The largest suspension footbridge in the United States is located in a tiny Adirondack hamlet with just a half dozen year-round families. Located in southern St. Lawrence County, Wanakena is probably best known as the home of the New York State ranger School. But for many people it just isn't summer until they've walked the 171 feet from one end of the bridge to the other and dipped their toe in the Oswegatchie River. Today NCPR and TAUNY, Traditional Arts in Upstate New York, continue our look at some very special places in the North Country. Varrick Chittenden made several trips to the footbridge this past summer and talked with folks who have a soft spot for the bridge and the town. Varrick and Joel Hurd recently talked about the bridge and its importance, past and present, in the northwestern Adirondacks.  Go to full article

Very Special Place: Burrville Cider Mill

There are few seasonal flavors that are as strong on the senses as apples and apple cider. For months and months we settle for fruit imported from who-knows-where, until late summer, when local apples are ready for picking and pressing. For many decades, people in Jefferson County have known that the first turning of the leaves means that Burrville Cider Mill is running at full capacity, producing some of the tastiest cider in the region. Today, NCPR and TAUNY, Traditional Arts in Upstate New York, continue our look at some very special places in the North Country. A few weeks ago, Joel Hurd and Varick Chittenden visited Burrville to learn more about cider, donuts and why many people think this oldest building in the county is haunted.  Go to full article
Above: the restored marquis, below: Reg Clark with the restored Palace organ
Above: the restored marquis, below: Reg Clark with the restored Palace organ

Very Special Place: Palace Theatre

The old main street theatre marquee is a fading sight on the American landscape. Lake Placid not only has a beautifully restored marquee, but the inside of the theatre has been restored with the same care and attention to detail, thanks to its owner of 46 years, Reg Clark. Today, NCPR and TAUNY, Traditional Arts in Upstate New York, continue our look at some very special places in the North Country. Varick Chittenden and Joel Hurd talk about the Palace Theatre in Lake Placid and learn more about its history and one-of -a-kind organ.  Go to full article

Very Special Place: Dick?s Country Store and Music Oasis

The northern edge of Franklin and Clinton Counties is a guitar fan's paradise. Not only is Malone home to one of the world's best-known inlay artists, Dave Nichols, but Orville Gibson, founder of the Gibson Guitar Company, was born in Chateauguay and is buried in Malone. And a few miles east of Chateauguay on a quiet stretch of Route 11, is a store that attracts guitar players, hunters and passers-by whose cars, and stomachs, are running on empty. Today, NCPR and TAUNY, Traditional Arts in Upstate New York, continue our look at some very special places in the North Country. In the shadows of some newly-constructed wind turbines is Dick's Country Store and Music Oasis in Churubusco. Earlier this summer Varick Chittenden and Joel Hurd visited the store and learned why musicians and hunters travel hundreds and even thousands of miles to this North Country landmark.  Go to full article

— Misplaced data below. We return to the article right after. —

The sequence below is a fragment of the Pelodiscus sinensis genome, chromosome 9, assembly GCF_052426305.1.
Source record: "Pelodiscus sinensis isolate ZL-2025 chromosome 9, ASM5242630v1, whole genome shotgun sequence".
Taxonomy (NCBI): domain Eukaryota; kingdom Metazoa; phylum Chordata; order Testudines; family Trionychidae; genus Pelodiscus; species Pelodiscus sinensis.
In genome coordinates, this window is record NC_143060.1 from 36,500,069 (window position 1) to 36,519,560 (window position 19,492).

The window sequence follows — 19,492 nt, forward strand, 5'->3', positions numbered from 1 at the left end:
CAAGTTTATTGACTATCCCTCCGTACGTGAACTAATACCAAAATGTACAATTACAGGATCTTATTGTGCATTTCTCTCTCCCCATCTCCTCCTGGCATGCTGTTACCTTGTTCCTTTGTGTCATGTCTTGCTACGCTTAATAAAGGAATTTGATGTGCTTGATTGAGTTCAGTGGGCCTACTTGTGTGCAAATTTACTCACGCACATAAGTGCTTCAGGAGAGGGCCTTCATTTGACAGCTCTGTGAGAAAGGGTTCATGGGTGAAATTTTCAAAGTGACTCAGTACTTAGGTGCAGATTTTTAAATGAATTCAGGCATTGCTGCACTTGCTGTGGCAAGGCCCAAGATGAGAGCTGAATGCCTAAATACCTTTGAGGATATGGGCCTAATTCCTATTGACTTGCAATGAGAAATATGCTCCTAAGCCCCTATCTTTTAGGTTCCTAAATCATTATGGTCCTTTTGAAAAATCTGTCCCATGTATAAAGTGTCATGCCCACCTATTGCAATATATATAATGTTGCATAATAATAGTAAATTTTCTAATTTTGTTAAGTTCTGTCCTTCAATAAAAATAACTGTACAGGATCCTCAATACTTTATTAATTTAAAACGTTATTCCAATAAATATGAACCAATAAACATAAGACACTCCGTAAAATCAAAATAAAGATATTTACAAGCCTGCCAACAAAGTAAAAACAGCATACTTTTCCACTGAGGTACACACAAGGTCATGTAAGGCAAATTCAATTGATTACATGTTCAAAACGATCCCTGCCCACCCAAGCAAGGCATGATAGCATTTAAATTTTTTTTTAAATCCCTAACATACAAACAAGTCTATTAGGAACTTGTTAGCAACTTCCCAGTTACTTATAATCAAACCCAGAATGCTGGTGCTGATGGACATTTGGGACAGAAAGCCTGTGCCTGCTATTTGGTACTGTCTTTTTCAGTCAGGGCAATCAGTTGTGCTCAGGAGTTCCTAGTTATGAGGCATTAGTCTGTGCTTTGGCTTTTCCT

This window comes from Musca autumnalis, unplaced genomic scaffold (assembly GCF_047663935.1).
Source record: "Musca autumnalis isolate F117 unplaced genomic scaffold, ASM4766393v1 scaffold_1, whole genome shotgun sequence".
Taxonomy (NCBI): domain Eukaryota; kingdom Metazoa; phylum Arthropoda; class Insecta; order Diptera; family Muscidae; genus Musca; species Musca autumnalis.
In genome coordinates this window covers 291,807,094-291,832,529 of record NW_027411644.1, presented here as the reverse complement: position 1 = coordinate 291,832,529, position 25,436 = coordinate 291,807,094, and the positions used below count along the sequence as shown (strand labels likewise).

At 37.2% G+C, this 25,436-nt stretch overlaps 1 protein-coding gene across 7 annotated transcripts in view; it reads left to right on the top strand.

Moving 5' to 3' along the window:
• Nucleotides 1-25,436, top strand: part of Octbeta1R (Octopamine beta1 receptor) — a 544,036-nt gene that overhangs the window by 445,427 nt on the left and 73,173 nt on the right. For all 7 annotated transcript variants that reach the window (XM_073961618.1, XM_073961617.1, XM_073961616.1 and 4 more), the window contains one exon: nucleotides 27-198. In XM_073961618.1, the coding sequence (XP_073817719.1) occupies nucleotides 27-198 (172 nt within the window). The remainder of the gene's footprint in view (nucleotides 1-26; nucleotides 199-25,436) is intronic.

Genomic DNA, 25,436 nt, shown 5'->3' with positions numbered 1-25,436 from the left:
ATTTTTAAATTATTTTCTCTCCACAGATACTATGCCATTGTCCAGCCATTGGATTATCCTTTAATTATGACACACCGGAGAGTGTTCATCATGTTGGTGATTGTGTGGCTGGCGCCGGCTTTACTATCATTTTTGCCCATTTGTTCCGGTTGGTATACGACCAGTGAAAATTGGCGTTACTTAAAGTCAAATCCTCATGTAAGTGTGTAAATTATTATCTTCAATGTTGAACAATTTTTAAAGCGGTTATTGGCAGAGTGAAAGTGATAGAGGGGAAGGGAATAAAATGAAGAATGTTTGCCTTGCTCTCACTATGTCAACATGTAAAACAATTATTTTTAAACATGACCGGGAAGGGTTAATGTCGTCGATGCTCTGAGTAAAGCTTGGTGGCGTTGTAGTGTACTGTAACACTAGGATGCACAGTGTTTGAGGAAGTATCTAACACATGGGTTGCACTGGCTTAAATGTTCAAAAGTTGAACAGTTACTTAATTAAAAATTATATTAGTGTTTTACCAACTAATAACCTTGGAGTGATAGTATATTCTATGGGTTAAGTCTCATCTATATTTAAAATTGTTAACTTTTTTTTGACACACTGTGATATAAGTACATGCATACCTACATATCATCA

Very Special Place: Clare & Carl's Hot Dog Stand

Many communities define themselves, at least somewhat, by their food traditions. Clinton County is no exception to this with it's take on the classic american chili dog called the Michigan. Today NCPR and TAUNY, Traditional Arts in Upstate New York, continue our look at very special places in the North Country. While michigans are easy to find in and around Plattsburgh, many of the original establishments that have served michigans since the 1940s have gone away. But one place, Clare and Carls, is still going strong, selling hundreds of hot dogs a day for the few months it's open each year. Joel Hurd and Varick Chittenden visited the restaurant to find out why it's so popular.  Go to full article

Very Special Place: Lloyd's of Lowville

The classic American diner is such a revered symbol that it's common to see new restaurants designed to look like old diners. But the personal service, fair prices, great desserts and relaxed, friendly atmosphere usually let you know that you're in a diner that's been around a while, and is an important part of the community. Today NCPR and TAUNY, Traditional Arts in Upstate New York, continue our look at some very special places in the North Country. Joel Hurd and Varick Chittenden visited Lloyd's of Lowville earlier this year to find out why it's such an important part of Lewis County's largest town.  Go to full article

« first  « previous 10  11-30 of 92  next 10 »  last »